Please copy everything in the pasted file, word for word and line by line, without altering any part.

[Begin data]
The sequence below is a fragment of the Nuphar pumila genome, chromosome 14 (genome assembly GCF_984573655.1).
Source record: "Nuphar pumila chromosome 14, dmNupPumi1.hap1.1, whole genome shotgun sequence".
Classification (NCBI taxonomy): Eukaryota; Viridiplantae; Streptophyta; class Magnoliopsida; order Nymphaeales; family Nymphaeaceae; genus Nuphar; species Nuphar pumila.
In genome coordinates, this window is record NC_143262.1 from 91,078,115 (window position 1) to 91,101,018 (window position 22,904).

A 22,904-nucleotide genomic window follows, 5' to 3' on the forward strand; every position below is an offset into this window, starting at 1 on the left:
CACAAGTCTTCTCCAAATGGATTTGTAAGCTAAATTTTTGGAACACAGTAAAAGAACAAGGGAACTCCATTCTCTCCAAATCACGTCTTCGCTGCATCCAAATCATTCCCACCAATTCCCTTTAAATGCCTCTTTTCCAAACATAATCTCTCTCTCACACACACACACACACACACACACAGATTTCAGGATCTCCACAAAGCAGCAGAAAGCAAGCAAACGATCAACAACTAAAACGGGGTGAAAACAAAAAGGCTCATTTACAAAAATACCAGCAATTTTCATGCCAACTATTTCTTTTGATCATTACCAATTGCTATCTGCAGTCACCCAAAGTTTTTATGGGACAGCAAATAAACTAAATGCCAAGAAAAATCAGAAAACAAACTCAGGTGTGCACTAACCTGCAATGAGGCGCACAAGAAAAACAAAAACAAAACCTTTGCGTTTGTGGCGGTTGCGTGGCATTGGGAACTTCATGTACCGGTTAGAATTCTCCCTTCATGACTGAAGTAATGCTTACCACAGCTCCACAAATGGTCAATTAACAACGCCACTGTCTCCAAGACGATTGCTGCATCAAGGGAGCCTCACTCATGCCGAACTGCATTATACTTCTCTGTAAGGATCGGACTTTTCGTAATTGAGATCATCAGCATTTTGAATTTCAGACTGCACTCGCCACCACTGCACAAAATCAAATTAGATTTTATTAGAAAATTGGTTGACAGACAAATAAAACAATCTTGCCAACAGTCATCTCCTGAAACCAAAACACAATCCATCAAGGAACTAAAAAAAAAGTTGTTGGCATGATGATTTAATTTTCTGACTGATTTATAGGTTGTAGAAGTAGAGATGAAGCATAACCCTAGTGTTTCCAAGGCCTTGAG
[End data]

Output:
The sequence below is a fragment of the Nuphar pumila genome, chromosome 14 (genome assembly GCF_984573655.1).
Source record: "Nuphar pumila chromosome 14, dmNupPumi1.hap1.1, whole genome shotgun sequence".
Classification (NCBI taxonomy): Eukaryota; Viridiplantae; Streptophyta; class Magnoliopsida; order Nymphaeales; family Nymphaeaceae; genus Nuphar; species Nuphar pumila.
In genome coordinates, this window is record NC_143262.1 from 91,078,115 (window position 1) to 91,101,018 (window position 22,904).

A 22,904-nucleotide genomic window follows, 5' to 3' on the forward strand; every position below is an offset into this window, starting at 1 on the left:
CACAAGTCTTCTCCAAATGGATTTGTAAGCTAAATTTTTGGAACACAGTAAAAGAACAAGGGAACTCCATTCTCTCCAAATCACGTCTTCGCTGCATCCAAATCATTCCCACCAATTCCCTTTAAATGCCTCTTTTCCAAACATAATCTCTCTCTCACACACACACACACACACACACACAGATTTCAGGATCTCCACAAAGCAGCAGAAAGCAAGCAAACGATCAACAACTAAAACGGGGTGAAAACAAAAAGGCTCATTTACAAAAATACCAGCAATTTTCATGCCAACTATTTCTTTTGATCATTACCAATTGCTATCTGCAGTCACCCAAAGTTTTTATGGGACAGCAAATAAACTAAATGCCAAGAAAAATCAGAAAACAAACTCAGGTGTGCACTAACCTGCAATGAGGCGCACAAGAAAAACAAAAACAAAACCTTTGCGTTTGTGGCGGTTGCGTGGCATTGGGAACTTCATGTACCGGTTAGAATTCTCCCTTCATGACTGAAGTAATGCTTACCACAGCTCCACAAATGGTCAATTAACAACGCCACTGTCTCCAAGACGATTGCTGCATCAAGGGAGCCTCACTCATGCCGAACTGCATTATACTTCTCTGTAAGGATCGGACTTTTCGTAATTGAGATCATCAGCATTTTGAATTTCAGACTGCACTCGCCACCACTGCACAAAATCAAATTAGATTTTATTAGAAAATTGGTTGACAGACAAATAAAACAATCTTGCCAACAGTCATCTCCTGAAACCAAAACACAATCCATCAAGGAACTAAAAAAAAAGTTGTTGGCATGATGATTTAATTTTCTGACTGATTTATAGGTTGTAGAAGTAGAGATGAAGCATAACCCTAGTGTTTCCAAGGCCTTGAG